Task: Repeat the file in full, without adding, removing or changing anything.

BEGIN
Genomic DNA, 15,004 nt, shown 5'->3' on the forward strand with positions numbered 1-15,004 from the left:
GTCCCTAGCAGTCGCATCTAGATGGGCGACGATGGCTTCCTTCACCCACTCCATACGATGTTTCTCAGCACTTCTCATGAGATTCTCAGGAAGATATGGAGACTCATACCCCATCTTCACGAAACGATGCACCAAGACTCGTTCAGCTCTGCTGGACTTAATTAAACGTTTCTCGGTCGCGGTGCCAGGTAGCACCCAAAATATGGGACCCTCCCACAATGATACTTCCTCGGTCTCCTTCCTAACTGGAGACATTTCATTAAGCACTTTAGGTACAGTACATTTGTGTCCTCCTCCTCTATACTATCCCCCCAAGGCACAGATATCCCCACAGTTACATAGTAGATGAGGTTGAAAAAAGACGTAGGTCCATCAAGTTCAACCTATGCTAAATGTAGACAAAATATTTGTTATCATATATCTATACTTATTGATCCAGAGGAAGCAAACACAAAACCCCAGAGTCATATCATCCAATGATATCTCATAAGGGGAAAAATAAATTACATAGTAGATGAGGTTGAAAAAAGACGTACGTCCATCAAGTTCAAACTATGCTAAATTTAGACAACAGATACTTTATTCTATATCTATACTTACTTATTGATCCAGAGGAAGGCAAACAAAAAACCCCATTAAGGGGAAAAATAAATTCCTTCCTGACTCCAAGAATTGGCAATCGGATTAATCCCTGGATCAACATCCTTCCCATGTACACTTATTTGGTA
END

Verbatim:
Genomic DNA, 15,004 nt, shown 5'->3' on the forward strand with positions numbered 1-15,004 from the left:
GTCCCTAGCAGTCGCATCTAGATGGGCGACGATGGCTTCCTTCACCCACTCCATACGATGTTTCTCAGCACTTCTCATGAGATTCTCAGGAAGATATGGAGACTCATACCCCATCTTCACGAAACGATGCACCAAGACTCGTTCAGCTCTGCTGGACTTAATTAAACGTTTCTCGGTCGCGGTGCCAGGTAGCACCCAAAATATGGGACCCTCCCACAATGATACTTCCTCGGTCTCCTTCCTAACTGGAGACATTTCATTAAGCACTTTAGGTACAGTACATTTGTGTCCTCCTCCTCTATACTATCCCCCCAAGGCACAGATATCCCCACAGTTACATAGTAGATGAGGTTGAAAAAAGACGTAGGTCCATCAAGTTCAACCTATGCTAAATGTAGACAAAATATTTGTTATCATATATCTATACTTATTGATCCAGAGGAAGCAAACACAAAACCCCAGAGTCATATCATCCAATGATATCTCATAAGGGGAAAAATAAATTACATAGTAGATGAGGTTGAAAAAAGACGTACGTCCATCAAGTTCAAACTATGCTAAATTTAGACAACAGATACTTTATTCTATATCTATACTTACTTATTGATCCAGAGGAAGGCAAACAAAAAACCCCATTAAGGGGAAAAATAAATTCCTTCCTGACTCCAAGAATTGGCAATCGGATTAATCCCTGGATCAACATCCTTCCCATGTACACTTATTTGGTA